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Media Statement
by Lim Kit Siang

(Petaling Jaya,  Thursday): DAP calls on Indian Government to rescind its decision to withdraw the Indian team from the Azlan Shah Hockey Tournament especially at a time when Asian countries should demonstrate their solidarity in the face of the unjust and illegal US-led unilateral war against Iraq

An hour before midnight last night, the Home Ministry through Bernama issued a statement admitting police "shortcomings" in the Palm Court Incident where Indian IT professionals were roughed up in the police operations in Brickfields, Kuala Lumpur on 9th March, 2003 and promised investigation and disciplinary action against police officers who failed to abide by procedures during the inspection of foreign workers.

In the statement, the Home Ministry Secretary-General Datuk Seri Aseh Che Mat said "the police apologized over this matter" and "the Home Ministry expresses deep regret over the inconvenience experience by those detained".

While I commend the Home Ministry for making a serious attempt to address the Palm Court Incident which had plunged Malaysia-India relations to an all-time low, I do not find it completely satisfactory as its grudging admission of "shortcomings" appeared to be prompted more by pressures emanating from the escalating Malaysia-India diplomatic row than a genuine commitment to clean up systemic police abuses in the country.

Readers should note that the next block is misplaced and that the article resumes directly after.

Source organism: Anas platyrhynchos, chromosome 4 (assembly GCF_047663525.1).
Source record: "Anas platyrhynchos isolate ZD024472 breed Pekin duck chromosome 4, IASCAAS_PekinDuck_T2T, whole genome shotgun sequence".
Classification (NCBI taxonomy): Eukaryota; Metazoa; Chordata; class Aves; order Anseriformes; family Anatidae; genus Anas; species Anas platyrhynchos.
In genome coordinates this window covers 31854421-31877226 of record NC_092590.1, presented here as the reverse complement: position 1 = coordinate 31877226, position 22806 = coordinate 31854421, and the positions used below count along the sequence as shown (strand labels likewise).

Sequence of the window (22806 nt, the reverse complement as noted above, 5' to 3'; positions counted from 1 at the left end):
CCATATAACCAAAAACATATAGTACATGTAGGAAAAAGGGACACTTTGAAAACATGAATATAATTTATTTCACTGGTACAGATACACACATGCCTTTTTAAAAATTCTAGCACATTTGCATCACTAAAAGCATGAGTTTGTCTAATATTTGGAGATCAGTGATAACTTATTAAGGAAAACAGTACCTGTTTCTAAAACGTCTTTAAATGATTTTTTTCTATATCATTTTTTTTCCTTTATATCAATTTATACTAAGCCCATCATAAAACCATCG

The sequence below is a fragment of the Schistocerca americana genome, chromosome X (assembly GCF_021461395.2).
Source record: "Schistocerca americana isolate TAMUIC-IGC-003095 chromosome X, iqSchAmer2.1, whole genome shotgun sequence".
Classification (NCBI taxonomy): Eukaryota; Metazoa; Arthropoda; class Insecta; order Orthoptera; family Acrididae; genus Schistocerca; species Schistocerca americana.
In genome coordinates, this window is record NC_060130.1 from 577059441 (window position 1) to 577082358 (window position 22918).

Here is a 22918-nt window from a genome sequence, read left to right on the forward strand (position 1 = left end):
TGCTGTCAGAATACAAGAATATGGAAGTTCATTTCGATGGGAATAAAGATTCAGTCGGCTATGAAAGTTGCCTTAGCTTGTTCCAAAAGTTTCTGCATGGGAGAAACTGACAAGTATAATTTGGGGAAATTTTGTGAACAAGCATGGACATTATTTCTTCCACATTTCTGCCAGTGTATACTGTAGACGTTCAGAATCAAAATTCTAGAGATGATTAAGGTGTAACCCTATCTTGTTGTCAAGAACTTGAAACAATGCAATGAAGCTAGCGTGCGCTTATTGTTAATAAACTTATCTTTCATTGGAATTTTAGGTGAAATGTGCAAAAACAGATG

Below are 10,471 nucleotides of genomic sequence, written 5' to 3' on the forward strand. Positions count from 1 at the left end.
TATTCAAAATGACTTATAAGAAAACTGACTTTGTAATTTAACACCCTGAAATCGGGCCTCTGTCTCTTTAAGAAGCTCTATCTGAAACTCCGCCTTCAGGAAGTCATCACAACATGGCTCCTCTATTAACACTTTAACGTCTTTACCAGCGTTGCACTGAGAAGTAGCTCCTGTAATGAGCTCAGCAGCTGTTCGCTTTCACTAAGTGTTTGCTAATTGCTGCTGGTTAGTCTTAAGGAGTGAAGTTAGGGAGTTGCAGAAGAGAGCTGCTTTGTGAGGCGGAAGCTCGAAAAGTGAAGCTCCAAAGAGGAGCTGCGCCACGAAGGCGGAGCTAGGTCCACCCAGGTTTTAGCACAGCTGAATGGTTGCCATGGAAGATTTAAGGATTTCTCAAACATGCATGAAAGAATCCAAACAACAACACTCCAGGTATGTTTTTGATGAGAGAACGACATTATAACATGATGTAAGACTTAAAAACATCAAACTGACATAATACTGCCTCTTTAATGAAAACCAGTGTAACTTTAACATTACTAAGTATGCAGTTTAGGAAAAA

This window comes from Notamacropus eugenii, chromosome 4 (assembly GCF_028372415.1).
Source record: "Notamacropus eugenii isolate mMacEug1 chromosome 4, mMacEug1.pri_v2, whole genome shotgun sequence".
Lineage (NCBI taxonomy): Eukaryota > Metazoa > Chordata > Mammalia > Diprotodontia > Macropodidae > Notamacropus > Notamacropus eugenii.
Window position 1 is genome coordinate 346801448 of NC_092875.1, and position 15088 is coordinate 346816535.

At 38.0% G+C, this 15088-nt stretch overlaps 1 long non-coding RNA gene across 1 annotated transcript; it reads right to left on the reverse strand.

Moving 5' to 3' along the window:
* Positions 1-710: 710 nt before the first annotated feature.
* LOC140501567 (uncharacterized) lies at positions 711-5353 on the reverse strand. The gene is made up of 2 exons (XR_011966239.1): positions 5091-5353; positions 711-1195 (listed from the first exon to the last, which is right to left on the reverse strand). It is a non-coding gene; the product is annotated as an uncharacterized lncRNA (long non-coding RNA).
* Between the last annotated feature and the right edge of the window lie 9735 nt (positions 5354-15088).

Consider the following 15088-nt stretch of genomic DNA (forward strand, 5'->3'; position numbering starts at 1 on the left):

The Home Ministry should not just be apologizing for the "inconvenience experienced by those detained" but for the gross human rights violations and the humiliations suffered by the Indian IT professionals in the Palm Court incident.

Aseh said that from the " thorough investigation" by the police into the Palm Court Incident, only 36 people had been handcuffed and "there were no incidents of physical abuse against those detained". This is an increase from the earlier admission that only 12 Indian IT professionals had been handcuffed after an "initial investigation" by the police as announced by the Kuala Lumpur city deputy chief Datuk Ahmad Bahrin Idrus last Tuesday, when he denied any police mistreatment in the Palm Court Incident.

The "thorough investigation" of the police is as suspect as its "initial investigation" as from my personal interviews with the Indian IT professionals, it is clear that more than 36 of them had been handcuffed as the police ran out of handcuffs and the other Indian IT professionals were hand-tied with other restraining bands.
The claim that "there were no incidents of physical abuse against those detained" could be easily proven false if all the Indian IT professionals mistreated in the Palm Court incident had been called to give individual testimony - which had not been done and is the Achilles heel of the so-called "thorough investigation" by the police.

Aseh's statement that "the failure of the police to take along the identification document verification equipment (ultra-violet light) resulted in the inspection of the documents having to be conducted manually and this resulted in the defacing of several of the professional visit passes" is unacceptable as from earlier reports, it is clear that the police in Brickfields did not have any ultra-violet light document verification equipment, and that the defacement of the visa passes was not accidental but willful and gross abuse of power. As Ahmad Bahrin as good as admitted last Tuesday, it was the immigration officials who went with their ultra-violet light equipment to the Brickfields police station after some 10 hours of the police mistreatment to certify that the visas of the Indian IT professionals were genuine and valid and not fakes.